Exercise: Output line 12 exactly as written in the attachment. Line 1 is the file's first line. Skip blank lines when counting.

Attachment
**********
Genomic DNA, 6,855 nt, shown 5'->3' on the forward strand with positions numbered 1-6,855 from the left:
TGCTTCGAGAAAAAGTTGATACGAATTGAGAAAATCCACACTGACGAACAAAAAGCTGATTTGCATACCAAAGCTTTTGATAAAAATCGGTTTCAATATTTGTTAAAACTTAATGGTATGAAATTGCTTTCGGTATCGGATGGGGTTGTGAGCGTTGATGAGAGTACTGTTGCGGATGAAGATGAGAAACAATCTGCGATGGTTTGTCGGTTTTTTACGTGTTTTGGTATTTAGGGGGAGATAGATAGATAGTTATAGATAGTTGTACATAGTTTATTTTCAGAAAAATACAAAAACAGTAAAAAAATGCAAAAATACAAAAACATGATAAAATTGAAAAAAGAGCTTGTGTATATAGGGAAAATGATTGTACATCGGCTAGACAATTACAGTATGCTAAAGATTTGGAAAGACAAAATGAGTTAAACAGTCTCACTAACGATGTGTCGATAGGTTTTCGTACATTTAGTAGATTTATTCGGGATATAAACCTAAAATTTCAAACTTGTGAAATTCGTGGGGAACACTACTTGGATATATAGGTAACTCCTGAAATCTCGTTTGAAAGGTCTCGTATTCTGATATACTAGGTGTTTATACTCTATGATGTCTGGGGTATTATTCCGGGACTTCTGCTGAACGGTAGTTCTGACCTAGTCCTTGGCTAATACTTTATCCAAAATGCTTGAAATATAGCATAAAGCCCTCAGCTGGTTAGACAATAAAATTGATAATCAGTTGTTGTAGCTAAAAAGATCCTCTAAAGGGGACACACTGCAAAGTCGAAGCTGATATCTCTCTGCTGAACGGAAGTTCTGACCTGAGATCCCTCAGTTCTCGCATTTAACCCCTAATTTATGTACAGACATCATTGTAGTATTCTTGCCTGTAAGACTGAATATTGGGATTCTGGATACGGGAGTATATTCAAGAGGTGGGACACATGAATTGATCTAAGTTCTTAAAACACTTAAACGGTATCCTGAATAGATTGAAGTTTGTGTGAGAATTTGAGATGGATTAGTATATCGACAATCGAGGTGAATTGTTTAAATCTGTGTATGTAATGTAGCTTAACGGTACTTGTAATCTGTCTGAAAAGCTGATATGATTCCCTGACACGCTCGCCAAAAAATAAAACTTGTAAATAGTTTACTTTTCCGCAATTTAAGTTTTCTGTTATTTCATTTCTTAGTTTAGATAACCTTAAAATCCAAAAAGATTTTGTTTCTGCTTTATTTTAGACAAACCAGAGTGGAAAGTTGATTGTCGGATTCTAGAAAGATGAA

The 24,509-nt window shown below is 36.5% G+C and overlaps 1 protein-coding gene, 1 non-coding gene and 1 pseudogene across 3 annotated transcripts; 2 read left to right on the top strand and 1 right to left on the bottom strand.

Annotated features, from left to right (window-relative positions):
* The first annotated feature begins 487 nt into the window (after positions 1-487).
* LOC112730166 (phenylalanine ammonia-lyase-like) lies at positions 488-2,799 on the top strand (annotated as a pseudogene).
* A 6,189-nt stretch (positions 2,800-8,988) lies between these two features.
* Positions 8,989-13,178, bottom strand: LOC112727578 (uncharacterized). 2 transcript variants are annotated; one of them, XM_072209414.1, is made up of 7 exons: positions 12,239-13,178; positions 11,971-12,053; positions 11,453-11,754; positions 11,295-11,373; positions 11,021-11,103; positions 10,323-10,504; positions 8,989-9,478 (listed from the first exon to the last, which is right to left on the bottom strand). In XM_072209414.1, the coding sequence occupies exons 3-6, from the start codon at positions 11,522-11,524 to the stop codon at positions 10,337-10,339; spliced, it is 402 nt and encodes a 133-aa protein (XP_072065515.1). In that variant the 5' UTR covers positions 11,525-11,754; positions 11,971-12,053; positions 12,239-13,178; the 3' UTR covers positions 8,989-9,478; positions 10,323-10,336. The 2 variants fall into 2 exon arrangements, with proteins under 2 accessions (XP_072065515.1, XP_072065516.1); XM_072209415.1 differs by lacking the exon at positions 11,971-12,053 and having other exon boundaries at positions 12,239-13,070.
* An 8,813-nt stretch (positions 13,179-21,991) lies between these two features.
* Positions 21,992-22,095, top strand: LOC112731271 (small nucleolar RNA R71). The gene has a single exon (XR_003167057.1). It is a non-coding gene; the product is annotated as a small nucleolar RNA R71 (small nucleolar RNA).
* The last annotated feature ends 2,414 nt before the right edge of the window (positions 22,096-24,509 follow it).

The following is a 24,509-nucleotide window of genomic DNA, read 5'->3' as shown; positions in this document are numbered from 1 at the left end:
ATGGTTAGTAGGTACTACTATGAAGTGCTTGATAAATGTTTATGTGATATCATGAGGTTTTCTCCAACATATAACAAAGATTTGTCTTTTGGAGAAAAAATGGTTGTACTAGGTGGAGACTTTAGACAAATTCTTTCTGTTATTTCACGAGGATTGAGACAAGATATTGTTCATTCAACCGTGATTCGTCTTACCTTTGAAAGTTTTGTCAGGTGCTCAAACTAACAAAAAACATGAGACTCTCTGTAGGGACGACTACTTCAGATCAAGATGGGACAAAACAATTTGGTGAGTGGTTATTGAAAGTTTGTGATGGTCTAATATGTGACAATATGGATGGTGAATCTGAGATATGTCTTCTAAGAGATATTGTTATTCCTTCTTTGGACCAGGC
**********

The following is a 24,509-nucleotide window of genomic DNA, read 5'->3' as shown; positions in this document are numbered from 1 at the left end: